The column was a hit, and started building a fan base that the founders could not envision. Never had a magazine picked up a more disjointed readership, from punk rockers eager to read what Neon Ron had to say about their last show at Benny’s, to artists eager for the arts coverage and illustrations, to “simply everyone” else who picked up “The ThroTTle” just to see if their name was dropped in Clue.
“Will the people in the cheaper seats clap your hands? And the rest of you, if you'll just rattle your jewelry.” (John Lennon)
Closing out vol. 1 no. 5 was the “Last Blast”, featuring another “Tonight’s TV” column by Brumfield and a standalone illustration by Richmond artist Phil Trumbo, who turned out to be one of the handiest contributors to have around. Phil lived on Grace Street less than a block from the ThroTTle office, and could be counted on late at night before deadline to fill any open spaces in the layouts with these wonderful drawings he had lying around. Phil was a long-time friend of the Richmond publishing scene, working on the Commonwealth Times in the early 1970s and as the cover artist for the short-lived “Fan Free Funnies” comic supplements in 1972 and ‘73. He may have been best known at the time as the co-creator of the at the time still unfinished movie “Futuropolis: the World’s Smallest Epic” and creator of a terrific Mr. Moe’s Sub Shop commercial he made with several other Richmond artists at the same time.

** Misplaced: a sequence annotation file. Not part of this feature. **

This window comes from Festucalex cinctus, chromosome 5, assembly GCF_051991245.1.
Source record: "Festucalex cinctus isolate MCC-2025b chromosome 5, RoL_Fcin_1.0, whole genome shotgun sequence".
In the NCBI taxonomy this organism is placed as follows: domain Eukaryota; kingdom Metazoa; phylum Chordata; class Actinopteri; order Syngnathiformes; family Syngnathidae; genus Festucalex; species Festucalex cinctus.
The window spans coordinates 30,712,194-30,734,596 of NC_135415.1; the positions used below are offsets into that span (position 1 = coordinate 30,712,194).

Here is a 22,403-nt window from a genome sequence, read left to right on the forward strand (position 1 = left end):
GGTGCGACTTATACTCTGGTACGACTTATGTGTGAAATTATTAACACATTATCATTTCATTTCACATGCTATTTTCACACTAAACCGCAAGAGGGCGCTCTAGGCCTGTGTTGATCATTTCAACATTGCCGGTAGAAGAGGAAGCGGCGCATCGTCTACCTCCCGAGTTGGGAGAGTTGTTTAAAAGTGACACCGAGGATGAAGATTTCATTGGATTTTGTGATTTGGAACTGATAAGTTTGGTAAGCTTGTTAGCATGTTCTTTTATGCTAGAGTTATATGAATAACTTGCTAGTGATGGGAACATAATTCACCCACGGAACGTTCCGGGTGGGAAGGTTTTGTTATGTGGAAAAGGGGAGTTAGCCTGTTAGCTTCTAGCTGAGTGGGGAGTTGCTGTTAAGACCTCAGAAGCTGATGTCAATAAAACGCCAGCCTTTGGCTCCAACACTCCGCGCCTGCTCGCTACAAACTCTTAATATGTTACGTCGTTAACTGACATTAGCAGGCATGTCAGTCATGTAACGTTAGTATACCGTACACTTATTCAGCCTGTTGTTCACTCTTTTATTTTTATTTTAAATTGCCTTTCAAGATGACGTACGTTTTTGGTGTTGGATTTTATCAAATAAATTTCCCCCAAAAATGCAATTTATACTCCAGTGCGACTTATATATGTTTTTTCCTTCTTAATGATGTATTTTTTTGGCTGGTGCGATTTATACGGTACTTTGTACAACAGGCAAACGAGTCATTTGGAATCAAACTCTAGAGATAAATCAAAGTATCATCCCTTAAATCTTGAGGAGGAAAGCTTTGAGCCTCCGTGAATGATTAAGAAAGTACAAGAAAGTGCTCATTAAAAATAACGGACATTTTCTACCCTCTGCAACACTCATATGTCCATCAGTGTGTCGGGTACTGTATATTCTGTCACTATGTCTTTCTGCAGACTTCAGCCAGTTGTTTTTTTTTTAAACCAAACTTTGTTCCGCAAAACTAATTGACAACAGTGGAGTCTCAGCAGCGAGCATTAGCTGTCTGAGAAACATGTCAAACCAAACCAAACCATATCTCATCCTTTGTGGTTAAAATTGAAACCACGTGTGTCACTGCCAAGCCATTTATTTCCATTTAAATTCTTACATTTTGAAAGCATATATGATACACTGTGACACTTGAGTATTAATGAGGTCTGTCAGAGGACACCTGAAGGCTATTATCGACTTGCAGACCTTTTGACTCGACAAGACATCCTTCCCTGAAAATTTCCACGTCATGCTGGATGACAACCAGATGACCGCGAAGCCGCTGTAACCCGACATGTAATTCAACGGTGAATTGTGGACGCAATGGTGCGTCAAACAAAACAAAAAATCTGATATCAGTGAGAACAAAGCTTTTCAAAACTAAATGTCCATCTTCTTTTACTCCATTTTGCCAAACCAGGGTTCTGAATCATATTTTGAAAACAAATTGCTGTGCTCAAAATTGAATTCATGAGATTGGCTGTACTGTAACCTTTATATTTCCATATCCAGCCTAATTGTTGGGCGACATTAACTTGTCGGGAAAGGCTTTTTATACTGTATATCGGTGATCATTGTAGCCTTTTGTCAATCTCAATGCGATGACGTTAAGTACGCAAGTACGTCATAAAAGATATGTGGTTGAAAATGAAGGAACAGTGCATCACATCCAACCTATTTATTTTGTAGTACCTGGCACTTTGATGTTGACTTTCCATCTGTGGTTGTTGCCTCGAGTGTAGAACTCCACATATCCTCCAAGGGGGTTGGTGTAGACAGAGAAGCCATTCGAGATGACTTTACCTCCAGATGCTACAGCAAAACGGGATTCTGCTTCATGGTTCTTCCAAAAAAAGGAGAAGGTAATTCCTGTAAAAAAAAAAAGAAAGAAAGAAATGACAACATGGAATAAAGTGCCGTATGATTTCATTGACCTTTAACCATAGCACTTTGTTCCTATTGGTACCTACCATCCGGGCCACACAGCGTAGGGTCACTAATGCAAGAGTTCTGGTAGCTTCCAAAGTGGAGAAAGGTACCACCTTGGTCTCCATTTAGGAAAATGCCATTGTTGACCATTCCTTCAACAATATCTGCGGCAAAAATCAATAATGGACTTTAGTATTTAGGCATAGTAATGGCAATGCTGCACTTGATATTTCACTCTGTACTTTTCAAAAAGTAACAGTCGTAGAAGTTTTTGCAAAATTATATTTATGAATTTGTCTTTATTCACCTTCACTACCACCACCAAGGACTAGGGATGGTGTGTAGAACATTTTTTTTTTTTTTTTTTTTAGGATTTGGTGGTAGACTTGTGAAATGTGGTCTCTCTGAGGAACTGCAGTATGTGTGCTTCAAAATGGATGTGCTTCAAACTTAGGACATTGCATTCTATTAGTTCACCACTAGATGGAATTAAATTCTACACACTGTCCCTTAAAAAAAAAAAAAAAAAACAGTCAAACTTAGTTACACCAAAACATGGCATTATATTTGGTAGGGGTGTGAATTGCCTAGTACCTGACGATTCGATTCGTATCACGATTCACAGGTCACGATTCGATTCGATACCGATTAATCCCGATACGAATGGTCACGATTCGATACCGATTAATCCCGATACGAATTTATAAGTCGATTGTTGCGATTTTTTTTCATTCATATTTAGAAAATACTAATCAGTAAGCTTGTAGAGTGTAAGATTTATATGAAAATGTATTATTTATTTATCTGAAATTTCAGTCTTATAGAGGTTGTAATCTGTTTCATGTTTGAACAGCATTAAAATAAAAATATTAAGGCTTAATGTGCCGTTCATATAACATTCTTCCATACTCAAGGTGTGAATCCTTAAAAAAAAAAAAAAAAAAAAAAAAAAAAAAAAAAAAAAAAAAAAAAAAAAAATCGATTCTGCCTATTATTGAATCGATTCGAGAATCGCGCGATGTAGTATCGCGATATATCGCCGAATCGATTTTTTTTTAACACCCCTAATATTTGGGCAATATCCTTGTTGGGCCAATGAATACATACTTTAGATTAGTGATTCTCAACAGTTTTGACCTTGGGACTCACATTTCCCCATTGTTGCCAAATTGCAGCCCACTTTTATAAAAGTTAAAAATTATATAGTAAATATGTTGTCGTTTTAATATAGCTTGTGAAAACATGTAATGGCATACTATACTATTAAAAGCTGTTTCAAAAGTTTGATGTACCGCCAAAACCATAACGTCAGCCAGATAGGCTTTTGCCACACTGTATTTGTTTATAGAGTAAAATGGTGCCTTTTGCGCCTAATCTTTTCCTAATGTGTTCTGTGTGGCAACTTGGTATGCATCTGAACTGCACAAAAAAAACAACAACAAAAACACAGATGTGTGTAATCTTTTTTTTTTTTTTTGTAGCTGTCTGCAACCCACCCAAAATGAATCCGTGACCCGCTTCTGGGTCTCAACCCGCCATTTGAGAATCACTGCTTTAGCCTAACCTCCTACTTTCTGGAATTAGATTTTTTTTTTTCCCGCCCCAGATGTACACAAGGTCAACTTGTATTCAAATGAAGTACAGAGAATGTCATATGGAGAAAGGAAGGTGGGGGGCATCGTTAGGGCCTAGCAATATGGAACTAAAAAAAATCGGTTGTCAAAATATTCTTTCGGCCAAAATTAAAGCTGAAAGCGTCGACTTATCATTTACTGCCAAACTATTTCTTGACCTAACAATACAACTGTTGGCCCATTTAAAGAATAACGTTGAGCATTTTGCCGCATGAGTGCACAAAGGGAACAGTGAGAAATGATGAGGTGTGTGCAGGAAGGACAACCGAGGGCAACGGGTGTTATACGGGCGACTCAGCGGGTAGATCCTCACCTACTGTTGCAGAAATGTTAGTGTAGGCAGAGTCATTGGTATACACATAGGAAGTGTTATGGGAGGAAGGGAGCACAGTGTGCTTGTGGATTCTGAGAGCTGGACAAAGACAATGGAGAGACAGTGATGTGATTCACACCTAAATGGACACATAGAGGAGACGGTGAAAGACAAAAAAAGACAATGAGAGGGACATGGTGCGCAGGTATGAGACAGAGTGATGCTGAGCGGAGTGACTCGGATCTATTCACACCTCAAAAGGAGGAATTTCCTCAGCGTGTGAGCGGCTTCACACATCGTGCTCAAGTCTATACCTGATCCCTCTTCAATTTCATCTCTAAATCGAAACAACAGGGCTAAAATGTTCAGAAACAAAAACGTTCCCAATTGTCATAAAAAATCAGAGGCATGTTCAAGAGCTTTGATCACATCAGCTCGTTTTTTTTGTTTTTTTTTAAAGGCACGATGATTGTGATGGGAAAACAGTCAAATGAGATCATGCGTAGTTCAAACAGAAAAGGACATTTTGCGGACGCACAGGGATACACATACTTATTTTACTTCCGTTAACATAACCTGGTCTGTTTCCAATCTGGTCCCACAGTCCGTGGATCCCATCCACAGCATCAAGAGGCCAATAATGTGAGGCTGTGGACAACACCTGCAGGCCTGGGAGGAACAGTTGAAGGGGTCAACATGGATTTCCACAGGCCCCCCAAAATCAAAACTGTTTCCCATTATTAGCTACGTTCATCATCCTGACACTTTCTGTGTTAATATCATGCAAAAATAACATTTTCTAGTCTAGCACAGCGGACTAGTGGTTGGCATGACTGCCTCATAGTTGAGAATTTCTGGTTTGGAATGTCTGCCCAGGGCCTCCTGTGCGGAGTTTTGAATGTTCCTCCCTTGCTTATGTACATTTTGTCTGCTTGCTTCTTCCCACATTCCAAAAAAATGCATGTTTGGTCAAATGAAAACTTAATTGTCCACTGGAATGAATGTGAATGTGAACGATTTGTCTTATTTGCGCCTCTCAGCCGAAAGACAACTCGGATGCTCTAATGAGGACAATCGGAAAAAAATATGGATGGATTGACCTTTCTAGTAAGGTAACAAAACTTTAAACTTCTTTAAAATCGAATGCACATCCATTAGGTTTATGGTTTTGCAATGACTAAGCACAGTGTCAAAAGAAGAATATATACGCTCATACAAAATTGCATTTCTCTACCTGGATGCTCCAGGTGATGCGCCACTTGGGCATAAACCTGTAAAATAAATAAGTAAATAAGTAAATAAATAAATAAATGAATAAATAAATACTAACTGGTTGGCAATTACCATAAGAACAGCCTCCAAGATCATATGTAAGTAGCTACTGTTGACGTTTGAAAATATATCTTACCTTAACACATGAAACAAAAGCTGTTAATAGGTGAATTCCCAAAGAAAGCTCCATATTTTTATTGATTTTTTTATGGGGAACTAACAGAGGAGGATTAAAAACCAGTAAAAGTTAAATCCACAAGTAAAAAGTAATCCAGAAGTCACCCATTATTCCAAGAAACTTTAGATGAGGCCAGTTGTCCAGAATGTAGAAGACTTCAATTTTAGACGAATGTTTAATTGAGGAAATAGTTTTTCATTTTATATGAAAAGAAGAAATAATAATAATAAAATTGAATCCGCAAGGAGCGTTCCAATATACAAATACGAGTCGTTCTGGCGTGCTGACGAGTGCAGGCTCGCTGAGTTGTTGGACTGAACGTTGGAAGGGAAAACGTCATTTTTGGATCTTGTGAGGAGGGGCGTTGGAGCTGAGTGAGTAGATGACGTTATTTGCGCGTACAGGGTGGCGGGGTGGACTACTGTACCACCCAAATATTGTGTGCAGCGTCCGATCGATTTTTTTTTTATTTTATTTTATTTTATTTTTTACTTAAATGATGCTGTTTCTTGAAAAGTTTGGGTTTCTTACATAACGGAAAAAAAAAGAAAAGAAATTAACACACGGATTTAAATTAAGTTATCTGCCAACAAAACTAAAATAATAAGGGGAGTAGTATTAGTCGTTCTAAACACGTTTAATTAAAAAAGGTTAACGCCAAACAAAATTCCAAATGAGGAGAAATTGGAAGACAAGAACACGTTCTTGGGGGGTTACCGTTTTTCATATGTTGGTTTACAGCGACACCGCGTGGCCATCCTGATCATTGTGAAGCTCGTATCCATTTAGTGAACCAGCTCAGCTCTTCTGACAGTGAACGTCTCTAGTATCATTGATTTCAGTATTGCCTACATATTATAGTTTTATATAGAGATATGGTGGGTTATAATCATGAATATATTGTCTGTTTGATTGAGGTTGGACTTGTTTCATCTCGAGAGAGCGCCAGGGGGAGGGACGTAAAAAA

When issue #5 hit the streets (courtesy of a truck loaned out by Herb Crumley) and they were snatched up almost as soon as they were delivered the founders wondered just what was it they had created and where on earth was it all going to go? After all, ThroTTle was not founded to be a radical underground newspaper, calling for revolution, legalized pot, and end to a war or flaunting anti-obscenity laws – it simply was trying to fill a vacuum created by the monopoly established press (The Times Dispatch and the News-Leader) and give the (marginally) employed editors and staff a chance to continue the precedents they had created while students at VCU. They were just trying to have fun, after all, not change the world. It may have been the most low-key, long-range, under-the-table counterculture print revolution after devised.
"Lots of radicals will give you a very precise line about why their little newspaper was started and what needs it fulfills and most of that stuff is bull. You see, the point is they've got nothing to do and the prospect of holding a straight job is so dreary that they join 'the movement' and start hitting up people for money to live, on the premise that they're involved in critical social change blah blah blah."
Coming up next: Frank Zappa contributes to ThroTTle as it closes out its first year.